As far as pure prose, Elizabeth Smart’s By Grand Central Station I Sat Down & Wept is my favorite book of all time. I believe I have read this slim but heart-packed masterpiece over a dozen times since first finding my copy in a used book store in Athens, Ohio while I was in college. That store is no longer there, but my memories of it and the day I found this book hidden between science fiction pulp are stark and severe.
I had never heard of this book, of Elizabeth Smart, or of the poet George Barker before that day. It was less than a dollar and after buying it, I read it almost immediately. The book’s slim majesty and pulpy smell was a veritable aphrodisiac. I read it in one emotional sitting. I felt transformed. It was akin to the feeling I had when I first read Emily Dickinson — something was pounding a little harder in my chest, the ground beneath my feet had more meaning and more roiling joy and sadness. This book meant so much to me then, and in the years to come, but now it resonates like a canker sore clinging stubbornly to the linings of my mouth and heart.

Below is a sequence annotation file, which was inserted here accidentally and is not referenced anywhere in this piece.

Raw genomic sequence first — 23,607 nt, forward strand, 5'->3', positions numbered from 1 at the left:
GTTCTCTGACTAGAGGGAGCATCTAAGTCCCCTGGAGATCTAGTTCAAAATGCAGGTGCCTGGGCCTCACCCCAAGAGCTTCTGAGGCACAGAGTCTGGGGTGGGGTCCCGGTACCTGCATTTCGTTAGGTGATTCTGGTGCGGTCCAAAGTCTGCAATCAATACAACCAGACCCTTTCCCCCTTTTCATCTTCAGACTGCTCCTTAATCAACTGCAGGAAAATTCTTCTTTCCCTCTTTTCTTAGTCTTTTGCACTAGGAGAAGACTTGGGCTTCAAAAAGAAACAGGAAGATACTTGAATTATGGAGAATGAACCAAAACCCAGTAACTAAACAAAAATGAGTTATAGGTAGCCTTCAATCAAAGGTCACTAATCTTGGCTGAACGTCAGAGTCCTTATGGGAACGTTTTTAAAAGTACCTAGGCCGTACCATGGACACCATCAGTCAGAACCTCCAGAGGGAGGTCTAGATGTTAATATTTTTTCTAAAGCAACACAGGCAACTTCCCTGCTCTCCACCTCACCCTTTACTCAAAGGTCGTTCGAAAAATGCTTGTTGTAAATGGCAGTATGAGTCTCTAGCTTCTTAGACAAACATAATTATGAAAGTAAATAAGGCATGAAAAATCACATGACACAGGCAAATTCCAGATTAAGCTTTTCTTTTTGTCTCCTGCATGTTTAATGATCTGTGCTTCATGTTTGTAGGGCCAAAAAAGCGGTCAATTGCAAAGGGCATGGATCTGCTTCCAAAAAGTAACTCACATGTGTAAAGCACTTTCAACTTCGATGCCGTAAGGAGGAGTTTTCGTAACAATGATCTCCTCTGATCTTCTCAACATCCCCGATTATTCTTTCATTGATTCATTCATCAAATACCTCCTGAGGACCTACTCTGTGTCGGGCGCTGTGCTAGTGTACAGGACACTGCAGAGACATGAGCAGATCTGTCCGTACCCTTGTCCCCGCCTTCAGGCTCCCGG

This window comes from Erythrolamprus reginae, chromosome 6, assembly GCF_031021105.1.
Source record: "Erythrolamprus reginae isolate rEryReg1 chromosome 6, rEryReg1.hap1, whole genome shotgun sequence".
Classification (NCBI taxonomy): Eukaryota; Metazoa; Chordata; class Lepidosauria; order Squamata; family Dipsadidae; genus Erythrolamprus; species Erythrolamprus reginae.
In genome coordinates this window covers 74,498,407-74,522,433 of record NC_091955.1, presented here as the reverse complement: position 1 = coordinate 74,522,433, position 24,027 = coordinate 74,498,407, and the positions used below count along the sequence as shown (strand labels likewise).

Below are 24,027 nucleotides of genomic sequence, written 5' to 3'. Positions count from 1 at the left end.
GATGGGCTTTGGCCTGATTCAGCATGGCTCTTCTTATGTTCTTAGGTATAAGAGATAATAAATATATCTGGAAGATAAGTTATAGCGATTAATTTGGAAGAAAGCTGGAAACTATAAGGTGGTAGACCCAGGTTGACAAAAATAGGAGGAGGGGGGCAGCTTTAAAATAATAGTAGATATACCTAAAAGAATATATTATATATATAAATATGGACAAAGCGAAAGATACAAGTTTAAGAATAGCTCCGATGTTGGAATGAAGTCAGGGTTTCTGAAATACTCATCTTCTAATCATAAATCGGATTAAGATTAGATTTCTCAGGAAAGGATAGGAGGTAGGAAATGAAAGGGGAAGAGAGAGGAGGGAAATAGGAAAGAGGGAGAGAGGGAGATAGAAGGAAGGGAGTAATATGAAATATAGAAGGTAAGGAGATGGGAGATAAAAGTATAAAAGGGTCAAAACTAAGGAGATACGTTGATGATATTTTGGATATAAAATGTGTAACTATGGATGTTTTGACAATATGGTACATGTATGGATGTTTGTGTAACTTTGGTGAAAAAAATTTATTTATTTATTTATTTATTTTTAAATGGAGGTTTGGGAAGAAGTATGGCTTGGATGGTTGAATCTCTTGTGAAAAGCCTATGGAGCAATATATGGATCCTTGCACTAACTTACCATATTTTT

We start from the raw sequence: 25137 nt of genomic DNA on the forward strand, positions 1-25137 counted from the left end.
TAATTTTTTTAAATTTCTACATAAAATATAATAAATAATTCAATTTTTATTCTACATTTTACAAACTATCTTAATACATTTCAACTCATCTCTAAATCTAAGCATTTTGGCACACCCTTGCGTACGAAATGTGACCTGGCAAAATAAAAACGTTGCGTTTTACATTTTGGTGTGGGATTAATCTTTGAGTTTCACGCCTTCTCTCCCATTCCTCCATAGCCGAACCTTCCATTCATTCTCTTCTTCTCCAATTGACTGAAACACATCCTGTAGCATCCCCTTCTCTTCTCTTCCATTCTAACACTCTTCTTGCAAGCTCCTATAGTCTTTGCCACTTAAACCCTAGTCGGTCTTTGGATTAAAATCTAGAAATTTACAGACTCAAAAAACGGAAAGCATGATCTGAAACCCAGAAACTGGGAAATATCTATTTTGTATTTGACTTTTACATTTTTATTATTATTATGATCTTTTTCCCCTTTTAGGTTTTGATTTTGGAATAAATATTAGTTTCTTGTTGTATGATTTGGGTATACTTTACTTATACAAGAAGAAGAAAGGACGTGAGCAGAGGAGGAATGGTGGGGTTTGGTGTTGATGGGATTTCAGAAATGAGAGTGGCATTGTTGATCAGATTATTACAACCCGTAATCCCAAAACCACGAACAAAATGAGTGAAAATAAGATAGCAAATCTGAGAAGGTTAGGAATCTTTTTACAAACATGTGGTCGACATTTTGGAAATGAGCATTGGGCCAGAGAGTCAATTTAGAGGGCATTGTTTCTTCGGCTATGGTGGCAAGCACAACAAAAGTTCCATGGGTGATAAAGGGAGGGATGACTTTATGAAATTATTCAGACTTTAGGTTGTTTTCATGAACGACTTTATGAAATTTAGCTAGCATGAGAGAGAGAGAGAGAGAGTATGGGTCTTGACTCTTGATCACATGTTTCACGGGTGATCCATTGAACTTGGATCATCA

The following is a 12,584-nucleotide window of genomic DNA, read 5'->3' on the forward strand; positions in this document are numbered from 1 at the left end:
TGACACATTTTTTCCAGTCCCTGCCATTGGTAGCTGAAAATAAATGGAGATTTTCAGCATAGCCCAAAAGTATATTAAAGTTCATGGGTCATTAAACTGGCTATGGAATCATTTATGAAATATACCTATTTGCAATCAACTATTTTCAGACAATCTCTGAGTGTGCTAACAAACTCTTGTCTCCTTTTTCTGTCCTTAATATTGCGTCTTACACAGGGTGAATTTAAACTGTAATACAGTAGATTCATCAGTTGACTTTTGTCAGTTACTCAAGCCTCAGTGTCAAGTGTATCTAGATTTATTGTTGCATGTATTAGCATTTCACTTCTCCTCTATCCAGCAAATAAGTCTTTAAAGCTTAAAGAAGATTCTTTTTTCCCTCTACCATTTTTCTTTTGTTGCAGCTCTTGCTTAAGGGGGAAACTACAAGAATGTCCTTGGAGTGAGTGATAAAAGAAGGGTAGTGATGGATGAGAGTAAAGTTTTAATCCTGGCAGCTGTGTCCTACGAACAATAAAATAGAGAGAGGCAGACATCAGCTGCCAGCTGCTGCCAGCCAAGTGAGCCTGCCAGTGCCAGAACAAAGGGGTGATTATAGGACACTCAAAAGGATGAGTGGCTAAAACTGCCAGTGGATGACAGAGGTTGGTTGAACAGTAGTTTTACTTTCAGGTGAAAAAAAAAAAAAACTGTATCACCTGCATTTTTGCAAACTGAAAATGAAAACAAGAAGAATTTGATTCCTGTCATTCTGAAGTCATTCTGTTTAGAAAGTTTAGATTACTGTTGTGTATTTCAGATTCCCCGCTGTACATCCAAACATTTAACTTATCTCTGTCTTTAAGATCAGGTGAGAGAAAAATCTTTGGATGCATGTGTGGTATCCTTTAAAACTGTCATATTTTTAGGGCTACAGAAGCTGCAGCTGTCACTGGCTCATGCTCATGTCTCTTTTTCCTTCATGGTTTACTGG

This book spoke to me more the other night when I read it again than it ever had … I felt, in an absolute sense, what Smart feels in the book. By Grand Central Station is an autobiographical prose work like no other. In this slim volume, Smart managed gracefully the arduous task of compiling her every emotion, thought, hangup, and confusion with her lover, poet George Barker. The proverbial monkey wrench in this affair was Barker being married to another woman, but always being with Smart as well, even having several children by her. She could never really resolve this within herself. But she also couldn’t bring herself to leave the willing (however not wholly willing) arms of the man she loved.
What I face now and see in all of this is not a conundrum just like Smart’s, but a defacement of my own heart in my refusal to accept this. This. Love and fear like choking on the thought of never again being near one particular set of lips just far enough down several roads to be close and not. Fear comes. Loss comes. And then those thoughts start again … those bad neurotic words pounding themselves into me like otherworldly leeches … buried and burning and I never feel I can come back up for air as they suck suck my soul with their prehistoric, painful flair.
I only hope this moment I can speak about it a few sentences to that particular ear that matters.
I only hope so many things right now.